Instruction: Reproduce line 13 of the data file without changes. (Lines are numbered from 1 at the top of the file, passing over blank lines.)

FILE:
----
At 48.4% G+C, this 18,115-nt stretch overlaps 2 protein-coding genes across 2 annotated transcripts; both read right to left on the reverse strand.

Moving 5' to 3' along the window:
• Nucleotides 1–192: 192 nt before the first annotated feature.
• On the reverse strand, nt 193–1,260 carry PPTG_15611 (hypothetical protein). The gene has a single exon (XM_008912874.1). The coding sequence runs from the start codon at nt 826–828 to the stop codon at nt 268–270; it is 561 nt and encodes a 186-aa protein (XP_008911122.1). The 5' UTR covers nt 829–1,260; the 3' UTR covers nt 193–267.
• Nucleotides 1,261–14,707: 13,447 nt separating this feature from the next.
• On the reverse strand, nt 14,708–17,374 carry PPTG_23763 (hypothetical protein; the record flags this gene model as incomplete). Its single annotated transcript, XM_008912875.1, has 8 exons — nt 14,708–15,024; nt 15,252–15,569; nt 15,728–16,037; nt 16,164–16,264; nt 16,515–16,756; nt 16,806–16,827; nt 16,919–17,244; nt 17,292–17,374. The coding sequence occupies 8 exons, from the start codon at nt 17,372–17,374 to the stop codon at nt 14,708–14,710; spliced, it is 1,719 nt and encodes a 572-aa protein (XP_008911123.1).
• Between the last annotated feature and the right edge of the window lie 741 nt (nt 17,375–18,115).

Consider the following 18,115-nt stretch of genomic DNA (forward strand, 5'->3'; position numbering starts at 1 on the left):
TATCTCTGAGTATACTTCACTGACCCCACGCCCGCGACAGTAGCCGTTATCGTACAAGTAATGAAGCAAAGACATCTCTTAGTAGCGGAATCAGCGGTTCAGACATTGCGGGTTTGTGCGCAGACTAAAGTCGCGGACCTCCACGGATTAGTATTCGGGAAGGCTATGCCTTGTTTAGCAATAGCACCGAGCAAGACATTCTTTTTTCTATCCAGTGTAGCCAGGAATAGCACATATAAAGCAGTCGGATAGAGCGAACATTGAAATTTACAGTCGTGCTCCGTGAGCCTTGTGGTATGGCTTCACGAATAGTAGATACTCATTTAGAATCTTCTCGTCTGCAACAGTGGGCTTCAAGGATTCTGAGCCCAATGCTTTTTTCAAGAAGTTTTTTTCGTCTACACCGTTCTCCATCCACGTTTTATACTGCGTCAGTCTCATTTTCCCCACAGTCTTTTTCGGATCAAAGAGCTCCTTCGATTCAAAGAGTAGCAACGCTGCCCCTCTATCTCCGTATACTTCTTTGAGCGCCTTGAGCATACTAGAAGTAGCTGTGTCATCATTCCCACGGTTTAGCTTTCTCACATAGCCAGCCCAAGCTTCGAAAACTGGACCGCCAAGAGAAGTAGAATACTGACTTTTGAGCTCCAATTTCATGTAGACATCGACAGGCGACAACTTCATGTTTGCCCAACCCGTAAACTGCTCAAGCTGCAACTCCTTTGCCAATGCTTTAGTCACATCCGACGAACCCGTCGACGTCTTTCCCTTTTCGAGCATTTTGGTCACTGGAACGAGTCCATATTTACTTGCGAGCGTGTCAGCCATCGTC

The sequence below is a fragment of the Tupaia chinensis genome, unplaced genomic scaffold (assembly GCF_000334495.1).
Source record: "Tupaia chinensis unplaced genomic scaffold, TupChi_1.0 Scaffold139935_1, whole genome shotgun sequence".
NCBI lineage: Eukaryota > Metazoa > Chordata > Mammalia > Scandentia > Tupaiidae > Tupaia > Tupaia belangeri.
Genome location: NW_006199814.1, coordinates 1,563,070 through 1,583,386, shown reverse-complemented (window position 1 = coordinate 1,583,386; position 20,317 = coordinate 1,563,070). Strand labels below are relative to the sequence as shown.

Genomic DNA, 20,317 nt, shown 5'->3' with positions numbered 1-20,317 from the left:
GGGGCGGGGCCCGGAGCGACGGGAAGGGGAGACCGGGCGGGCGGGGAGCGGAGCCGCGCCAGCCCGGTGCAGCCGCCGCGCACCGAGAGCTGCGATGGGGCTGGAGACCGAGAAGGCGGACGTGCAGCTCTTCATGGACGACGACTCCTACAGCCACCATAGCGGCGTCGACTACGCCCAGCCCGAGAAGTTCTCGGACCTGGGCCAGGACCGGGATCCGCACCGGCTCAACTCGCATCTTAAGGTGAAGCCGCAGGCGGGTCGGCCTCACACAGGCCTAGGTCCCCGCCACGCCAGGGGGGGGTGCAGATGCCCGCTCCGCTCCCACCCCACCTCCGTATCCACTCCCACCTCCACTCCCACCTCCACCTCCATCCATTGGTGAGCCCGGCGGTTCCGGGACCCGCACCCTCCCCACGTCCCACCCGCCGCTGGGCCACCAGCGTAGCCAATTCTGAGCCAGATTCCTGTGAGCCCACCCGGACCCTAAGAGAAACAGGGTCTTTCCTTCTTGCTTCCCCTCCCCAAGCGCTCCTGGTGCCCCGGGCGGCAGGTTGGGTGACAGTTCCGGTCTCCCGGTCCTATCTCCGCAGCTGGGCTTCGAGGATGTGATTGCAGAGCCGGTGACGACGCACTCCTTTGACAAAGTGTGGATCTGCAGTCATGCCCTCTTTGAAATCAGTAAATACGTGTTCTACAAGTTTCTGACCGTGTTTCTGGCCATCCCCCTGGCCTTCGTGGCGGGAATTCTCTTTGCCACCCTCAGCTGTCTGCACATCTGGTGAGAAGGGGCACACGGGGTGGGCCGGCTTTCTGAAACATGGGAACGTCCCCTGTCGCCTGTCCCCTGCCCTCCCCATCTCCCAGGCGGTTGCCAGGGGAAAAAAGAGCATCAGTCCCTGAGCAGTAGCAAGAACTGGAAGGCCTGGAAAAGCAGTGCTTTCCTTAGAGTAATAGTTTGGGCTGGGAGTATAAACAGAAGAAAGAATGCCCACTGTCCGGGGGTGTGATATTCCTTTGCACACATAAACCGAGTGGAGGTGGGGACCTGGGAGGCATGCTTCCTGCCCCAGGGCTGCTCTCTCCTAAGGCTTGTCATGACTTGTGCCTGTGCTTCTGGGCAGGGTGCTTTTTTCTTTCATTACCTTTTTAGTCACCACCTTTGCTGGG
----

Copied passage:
Genome location: NW_006199814.1, coordinates 1,563,070 through 1,583,386, shown reverse-complemented (window position 1 = coordinate 1,583,386; position 20,317 = coordinate 1,563,070). Strand labels below are relative to the sequence as shown.